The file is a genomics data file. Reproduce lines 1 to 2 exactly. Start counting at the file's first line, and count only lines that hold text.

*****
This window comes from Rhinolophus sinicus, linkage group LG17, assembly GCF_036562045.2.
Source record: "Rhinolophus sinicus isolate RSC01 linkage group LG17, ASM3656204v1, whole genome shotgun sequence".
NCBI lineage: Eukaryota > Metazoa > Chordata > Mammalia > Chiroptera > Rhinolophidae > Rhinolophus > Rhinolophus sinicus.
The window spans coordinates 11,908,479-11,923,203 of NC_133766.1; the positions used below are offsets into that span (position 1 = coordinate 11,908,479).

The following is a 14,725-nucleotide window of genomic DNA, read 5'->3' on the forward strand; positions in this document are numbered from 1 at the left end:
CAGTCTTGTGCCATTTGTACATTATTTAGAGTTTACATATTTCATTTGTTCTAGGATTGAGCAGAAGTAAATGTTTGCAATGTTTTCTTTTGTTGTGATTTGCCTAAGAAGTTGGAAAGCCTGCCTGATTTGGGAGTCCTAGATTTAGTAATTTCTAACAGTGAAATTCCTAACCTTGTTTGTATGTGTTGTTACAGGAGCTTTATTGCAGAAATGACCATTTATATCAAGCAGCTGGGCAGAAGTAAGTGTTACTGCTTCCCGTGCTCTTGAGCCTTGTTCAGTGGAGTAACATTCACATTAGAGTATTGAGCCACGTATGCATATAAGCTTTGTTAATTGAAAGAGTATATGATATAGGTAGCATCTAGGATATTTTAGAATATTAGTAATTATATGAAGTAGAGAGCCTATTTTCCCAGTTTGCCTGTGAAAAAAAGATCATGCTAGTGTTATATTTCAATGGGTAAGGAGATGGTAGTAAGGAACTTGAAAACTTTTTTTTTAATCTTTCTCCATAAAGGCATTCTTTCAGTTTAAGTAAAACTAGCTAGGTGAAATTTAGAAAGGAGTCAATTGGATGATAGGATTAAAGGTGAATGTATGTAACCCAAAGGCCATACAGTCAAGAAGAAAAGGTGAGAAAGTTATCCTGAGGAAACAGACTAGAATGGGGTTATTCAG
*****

This window comes from Rhinolophus sinicus, linkage group LG17, assembly GCF_036562045.2.
Source record: "Rhinolophus sinicus isolate RSC01 linkage group LG17, ASM3656204v1, whole genome shotgun sequence".